• mandate checklist design criteria, and
  • require appropriate training.

FDRs/CVRs/image recorders

There is no doubt that flight recorders make the investigator's job substantially easier. Within the aviation community, there is a long-established recognition that access to good data leads to better investigation results, which in turn leads to enhanced safety.

Both the CVR and the FDR on Swissair 111 ceased to function some five and a half minutes before impact. Consequently in this investigation, as with many others, the lack of quality data severely hampered our efforts to validate some of the primary safety deficiencies.

As such, the TSB issued eight recommendations dealing with on-board recorders. These recommendations included increasing recording capacity, increasing the quality and readability of data, making sure they continue recording in the event of electrical failures, requiring image-recording systems and protecting the confidentiality of cockpit voice and image recordings.

So what has been done to address data recorder deficiencies?

In March 2008, the FAA issued new regulations stating that by April 2012, CVRs on all turbine engine-powered airplanes:

  • must have a 2 hour recording capacity;


  • must have an independent power supply that provides 10 minutes of electrical power; and


  • any single electrical failure must not result in disabling both the CVR and the FDR.

This is real progress, and addresses three of our Swissair recommendations.

But there are some notable outstanding issues within the recorder recommendation group.

If you were to go back to the Swissair investigation report, you would note that our recommendation on image recorders is explicitly paired with our recommendation on harmonizing the international treatment of cockpit voice and image recorders. We continue to believe that image recorders are highly desirable. But we fully understand the concerns that have been expressed by ALPA.

On board recordings are investigative tools. In Canada, the contents of on board voice recordings can be used in an investigative report if - and only if - they are necessary for advancing transportation safety.

The Board interprets this very strictly. Their use must go directly to a finding. In applying our legislation (which is actually very clear) we, as Board Members, don't care if the inclusion of information obtained from a voice recorder makes for a better story. If it doesn't go to a finding, it isn't in.

We believe that international harmonization at the level applied in Canada to protect voice and image recordings is the way to go. Is that achievable? ICAO is undoubtedly the appropriate forum. Is this not something that the aviation community, including ALPA, could put its weight behind?

Conclusion

During an investigation, the TSB works with regulators, transportation companies, equipment manufacturers and service providers, to help us conduct a thorough investigation.

The Board makes recommendations to draw immediate attention to safety deficiencies that involve significant risk and that require immediate action.

The TSB recognizes the challenges regulators and industry face. We know that some recommendations can be addressed promptly, while others require more time and resources to completely mitigate the deficiency.

Ten years after the devastating Swissair accident, further action is still needed to mitigate the significant risks identified in 18 of 23 recommendations.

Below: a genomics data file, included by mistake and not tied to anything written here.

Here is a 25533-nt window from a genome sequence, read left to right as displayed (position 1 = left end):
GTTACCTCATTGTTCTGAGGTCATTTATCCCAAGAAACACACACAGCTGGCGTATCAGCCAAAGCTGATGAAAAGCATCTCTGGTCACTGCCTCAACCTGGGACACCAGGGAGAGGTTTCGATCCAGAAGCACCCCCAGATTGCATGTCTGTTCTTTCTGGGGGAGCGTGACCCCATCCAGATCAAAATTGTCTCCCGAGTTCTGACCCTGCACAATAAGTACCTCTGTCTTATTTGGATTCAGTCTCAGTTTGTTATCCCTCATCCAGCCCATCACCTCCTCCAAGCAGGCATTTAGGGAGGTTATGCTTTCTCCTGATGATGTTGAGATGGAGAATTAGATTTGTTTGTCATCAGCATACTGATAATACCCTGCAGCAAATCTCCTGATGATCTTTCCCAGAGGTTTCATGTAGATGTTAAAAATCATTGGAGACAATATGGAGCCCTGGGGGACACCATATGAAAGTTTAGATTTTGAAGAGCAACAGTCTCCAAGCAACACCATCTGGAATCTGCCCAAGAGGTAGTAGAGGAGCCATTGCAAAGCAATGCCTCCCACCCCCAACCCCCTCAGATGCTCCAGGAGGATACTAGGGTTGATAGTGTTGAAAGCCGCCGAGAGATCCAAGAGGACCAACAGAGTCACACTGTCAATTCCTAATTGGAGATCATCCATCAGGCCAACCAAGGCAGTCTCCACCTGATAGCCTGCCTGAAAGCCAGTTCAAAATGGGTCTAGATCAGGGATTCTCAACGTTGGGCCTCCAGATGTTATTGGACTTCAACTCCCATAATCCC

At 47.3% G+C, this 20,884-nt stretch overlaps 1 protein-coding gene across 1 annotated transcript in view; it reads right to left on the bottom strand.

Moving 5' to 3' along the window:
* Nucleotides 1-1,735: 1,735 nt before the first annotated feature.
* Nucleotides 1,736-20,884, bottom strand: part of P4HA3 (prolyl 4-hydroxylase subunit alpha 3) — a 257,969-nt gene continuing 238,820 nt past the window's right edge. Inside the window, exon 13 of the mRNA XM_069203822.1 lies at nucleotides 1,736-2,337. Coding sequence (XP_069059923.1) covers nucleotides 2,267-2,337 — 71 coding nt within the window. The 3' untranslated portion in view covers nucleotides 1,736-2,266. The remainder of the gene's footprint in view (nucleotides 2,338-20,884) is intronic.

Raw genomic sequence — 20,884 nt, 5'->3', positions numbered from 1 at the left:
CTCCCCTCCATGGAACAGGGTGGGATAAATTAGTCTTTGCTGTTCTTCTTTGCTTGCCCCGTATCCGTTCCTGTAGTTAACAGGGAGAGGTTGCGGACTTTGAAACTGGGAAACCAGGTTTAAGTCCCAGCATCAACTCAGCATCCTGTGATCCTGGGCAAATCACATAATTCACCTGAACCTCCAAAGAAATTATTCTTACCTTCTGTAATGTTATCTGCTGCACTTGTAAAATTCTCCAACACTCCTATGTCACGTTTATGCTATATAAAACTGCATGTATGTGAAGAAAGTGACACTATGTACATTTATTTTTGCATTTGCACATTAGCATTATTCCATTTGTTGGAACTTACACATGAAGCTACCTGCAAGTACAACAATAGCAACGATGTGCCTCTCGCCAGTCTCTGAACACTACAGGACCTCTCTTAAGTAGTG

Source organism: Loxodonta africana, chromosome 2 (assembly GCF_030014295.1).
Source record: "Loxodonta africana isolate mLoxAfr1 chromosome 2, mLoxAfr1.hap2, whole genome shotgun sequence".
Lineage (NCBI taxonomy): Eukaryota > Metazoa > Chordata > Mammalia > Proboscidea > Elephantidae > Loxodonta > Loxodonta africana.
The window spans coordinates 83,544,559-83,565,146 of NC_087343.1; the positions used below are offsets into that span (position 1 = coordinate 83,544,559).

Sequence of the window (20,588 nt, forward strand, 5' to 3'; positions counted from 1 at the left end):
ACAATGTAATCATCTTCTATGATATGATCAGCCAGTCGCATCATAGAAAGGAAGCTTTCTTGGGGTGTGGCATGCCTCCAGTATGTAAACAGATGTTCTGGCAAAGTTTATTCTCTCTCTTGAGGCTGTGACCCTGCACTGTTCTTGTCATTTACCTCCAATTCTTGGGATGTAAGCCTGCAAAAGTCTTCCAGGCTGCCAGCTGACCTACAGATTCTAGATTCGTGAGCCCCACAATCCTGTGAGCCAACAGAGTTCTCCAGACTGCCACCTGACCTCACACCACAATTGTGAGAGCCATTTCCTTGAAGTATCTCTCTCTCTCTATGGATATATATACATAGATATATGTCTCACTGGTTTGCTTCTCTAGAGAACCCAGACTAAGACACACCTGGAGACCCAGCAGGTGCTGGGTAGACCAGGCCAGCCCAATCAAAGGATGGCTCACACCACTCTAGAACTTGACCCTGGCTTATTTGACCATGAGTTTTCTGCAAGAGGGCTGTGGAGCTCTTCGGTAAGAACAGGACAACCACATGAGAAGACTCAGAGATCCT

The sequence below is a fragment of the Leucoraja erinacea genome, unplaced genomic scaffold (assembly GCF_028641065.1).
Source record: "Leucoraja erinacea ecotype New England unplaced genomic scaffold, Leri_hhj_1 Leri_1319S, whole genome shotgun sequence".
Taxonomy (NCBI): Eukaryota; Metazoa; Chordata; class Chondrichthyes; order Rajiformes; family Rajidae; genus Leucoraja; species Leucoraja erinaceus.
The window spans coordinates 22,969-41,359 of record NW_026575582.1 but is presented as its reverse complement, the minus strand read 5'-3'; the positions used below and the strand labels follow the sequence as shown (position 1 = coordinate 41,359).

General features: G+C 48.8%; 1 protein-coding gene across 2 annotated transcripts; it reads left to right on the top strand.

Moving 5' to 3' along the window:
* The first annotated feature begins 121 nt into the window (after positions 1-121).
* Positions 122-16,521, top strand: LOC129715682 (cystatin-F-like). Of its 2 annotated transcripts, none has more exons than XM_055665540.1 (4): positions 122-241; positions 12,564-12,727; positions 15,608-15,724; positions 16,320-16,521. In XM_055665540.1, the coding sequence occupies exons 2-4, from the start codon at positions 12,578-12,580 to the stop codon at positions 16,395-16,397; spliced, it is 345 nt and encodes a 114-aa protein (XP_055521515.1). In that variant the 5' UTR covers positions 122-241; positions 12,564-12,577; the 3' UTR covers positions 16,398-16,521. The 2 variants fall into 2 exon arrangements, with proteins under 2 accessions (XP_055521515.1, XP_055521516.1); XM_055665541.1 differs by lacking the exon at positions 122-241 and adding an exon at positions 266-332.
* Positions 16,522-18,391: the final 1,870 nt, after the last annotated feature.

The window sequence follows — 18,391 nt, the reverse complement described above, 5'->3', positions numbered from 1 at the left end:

While TSB recommendations, for the most part, are addressed to the regulators, the responsibility for mitigating the safety risks belongs with some of you in this room today.

Therefore, I encourage you to follow TSB air investigations closely. When safety concerns are identified, ask: "What can I as a pilot, manufacturer, airline, or association do to lessen the identified risk?" You can make changes yourself - you don't need to wait for the regulator to take action. Safety is good for business.

Sometimes when we are discussing the minutia of technical details, it is easy to lose sight of what this is all about. We must remember in the end, it's about preserving lives of crews and passengers. And, in this case, it is about the 229 men, women and children who lost their lives on September 2, 1998.

A fire initiated by an electrical arc, that set alight materials believed to be non-flammable, and exacerbated by the failure of other material and systems. A fire that went undetected during those vital first few minutes, and that could not have been controlled by the firefighting capabilities of the aircraft and its crew. A fire that only extinguished when the aircraft plunged into the sea off Peggy's Cove.

A call for action seems appropriate at this point. In our view, the highest priorities are

  • mandatory international adoption of the improved smoke, fire and fumes checklist templates;


  • adoption of a more systematic (or holistic) approach to in-flight fire fighting; and


  • international harmonization of the protection Canada extends to cockpit voice and image recordings for accident investigation purposes.

The action taken by the aviation community in response to the Swissair recommendations has been substantial. We do acknowledge what Transport Canada, the FAA, the Flight Safety Foundation, the NTSB, Boeing, Swissair International Air Lines Limited, ALPA and everyone else involved has achieved to date. We recognize that the process can be slow and tortuous. It involves changes in how you operate; it affects your personnel, your management, and your organization and systems.

But let us not stop there or overlook the remaining safety deficiencies. They need to be addressed. And this must be an international effort.

I hope that you leave here today with a greater understanding of what has been accomplished since this tragedy 10 years ago, but also the importance of finishing the job to make aviation even safer.

I invite you to visit our website to look at the specific information on the Swissair accident. Everything the TSB issued on this investigation is accessible through one web page, as seen on the screen.

Thank you for your attention.